PHASE 1, beginning of 2015
How do you encounter art in your city now?
What kind of effect does it have?
How would you like it to be by 2016?
Awami Art Collective responds
In Pakistan public spaces dedicated to art and culture are restricted due to security reasons. In response to this situation and after an attack on a children’s school in Peshawar at the beginning of 2015, a group of artists, activists and academics founded the Awami Art Collective (AAC). As part of their core ideology, AAC considers it important to intervene in the public space to promote peaceful coexistence and celebration of diversity. In the past year, AAC has been organising actions and happenings during official celebrations to directly engage with audiences.
Parallel to this national state of alert, urban development projects in Lahore are increasingly altering the social and cultural life of its inhabitants. They are changing the character of the city at the expense of footpaths, trees, streets and cultural life of various neighbourhoods. One of the major current projects is the widely criticised Orange Metro Train – Pakistani’s first mass rapid transit system – that will cut across the heart of the historical centre with elevated viaducts. By neglecting the city’s ethos, culture, traditions and heritage such urban development projects lead to environmental degradation, heritage destruction and community displacement. Awami Art Collective addresses this impact of urban development on the lives and spaces of Lahore’s communities.
“Surkh Gulaban dey mausam wich phulaan dey rang kaaley” – [Black Spring]
To respond to the questions put forward by PROJECT_16 and to raise awareness of the complexities of the local context, the Awami Art Collective proposes Black Spring, an art project in the historical centre of Lahore that explores the notion of public space and audience engagement.
Consisting of an almost 2000m web of lights, Black Spring connects the rooftops of the haveli (townhouses) of the Taxali Gate — one of the entrances of the Walled City that hosts the historical ‘red light district’. The luminous orange web evokes the colour of the upcoming Metro Line and the urban development projects and government regulations which are changing the character of this ancient city and affecting its inhabitants.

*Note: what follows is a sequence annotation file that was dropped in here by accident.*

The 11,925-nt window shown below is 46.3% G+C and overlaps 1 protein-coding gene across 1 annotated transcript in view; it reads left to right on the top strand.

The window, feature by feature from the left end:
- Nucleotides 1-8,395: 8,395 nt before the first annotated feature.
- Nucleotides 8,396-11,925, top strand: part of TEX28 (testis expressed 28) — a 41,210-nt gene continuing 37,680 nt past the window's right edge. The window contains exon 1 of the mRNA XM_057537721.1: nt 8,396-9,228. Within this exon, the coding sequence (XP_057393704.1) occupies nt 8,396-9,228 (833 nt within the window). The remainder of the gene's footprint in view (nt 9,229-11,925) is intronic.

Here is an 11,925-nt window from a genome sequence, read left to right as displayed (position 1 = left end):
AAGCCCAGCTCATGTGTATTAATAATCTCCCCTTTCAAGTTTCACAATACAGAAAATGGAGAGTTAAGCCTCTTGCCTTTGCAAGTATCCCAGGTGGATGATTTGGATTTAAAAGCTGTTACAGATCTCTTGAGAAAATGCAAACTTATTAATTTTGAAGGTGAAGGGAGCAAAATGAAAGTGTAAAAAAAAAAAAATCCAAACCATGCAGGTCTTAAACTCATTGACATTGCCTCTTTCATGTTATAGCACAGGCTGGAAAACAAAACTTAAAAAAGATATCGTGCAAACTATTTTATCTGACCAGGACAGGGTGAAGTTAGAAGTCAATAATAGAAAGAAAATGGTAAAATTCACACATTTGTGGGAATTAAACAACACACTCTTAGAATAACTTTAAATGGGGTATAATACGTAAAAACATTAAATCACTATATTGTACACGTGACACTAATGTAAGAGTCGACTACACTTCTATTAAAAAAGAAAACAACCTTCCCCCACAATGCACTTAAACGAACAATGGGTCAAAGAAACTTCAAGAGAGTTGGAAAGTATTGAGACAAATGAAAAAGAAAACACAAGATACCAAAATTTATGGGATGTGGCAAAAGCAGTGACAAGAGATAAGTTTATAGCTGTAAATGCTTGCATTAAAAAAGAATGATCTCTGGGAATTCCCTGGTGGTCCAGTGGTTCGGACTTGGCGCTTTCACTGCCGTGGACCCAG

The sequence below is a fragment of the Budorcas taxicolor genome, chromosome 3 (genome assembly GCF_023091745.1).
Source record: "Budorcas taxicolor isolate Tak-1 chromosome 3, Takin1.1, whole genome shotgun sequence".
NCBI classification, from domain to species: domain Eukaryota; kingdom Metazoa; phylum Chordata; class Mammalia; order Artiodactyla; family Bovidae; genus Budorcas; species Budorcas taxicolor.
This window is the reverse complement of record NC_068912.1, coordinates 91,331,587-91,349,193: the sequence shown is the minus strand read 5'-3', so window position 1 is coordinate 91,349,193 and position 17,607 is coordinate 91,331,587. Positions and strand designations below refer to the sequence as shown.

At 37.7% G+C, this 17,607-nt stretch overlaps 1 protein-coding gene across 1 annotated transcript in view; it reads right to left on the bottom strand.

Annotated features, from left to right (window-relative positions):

Officially banned in 2011, Basant, a popular kite flying festival, is one of the events prohibited for security reasons. During Basant the local residents of the Walled City used to gather on the rooftops of the townhouses to fly the kites or enjoy the spectacle. In addition to recall the Metro Line, Black Spring was conceived as an initiative to bring back the local community to the rooftops of the Walled City to remember the celebrative spirit of Basant. To gain access to the rooftops the members of the Collective gradually built a direct relationship with the local residents who actively participated in the making of the work. As a result, the intervention became an opportunity to raise awareness and share concerns on the current urban development and government regulations. On 13 February this year, the date the kite festival used to happen, the orange web installation was switched on.
A film documents this process and includes some of the conversations between the members of the collective and local residents. The memories of Basant together with the consequences of the urban developments of the area interweave throughout the conversations. Through this collection of oral history and hopes for the future of the city, the documentary bears witness to a community that thrives through collective efforts.
© Royal College of Art and Awami Art Collective 2016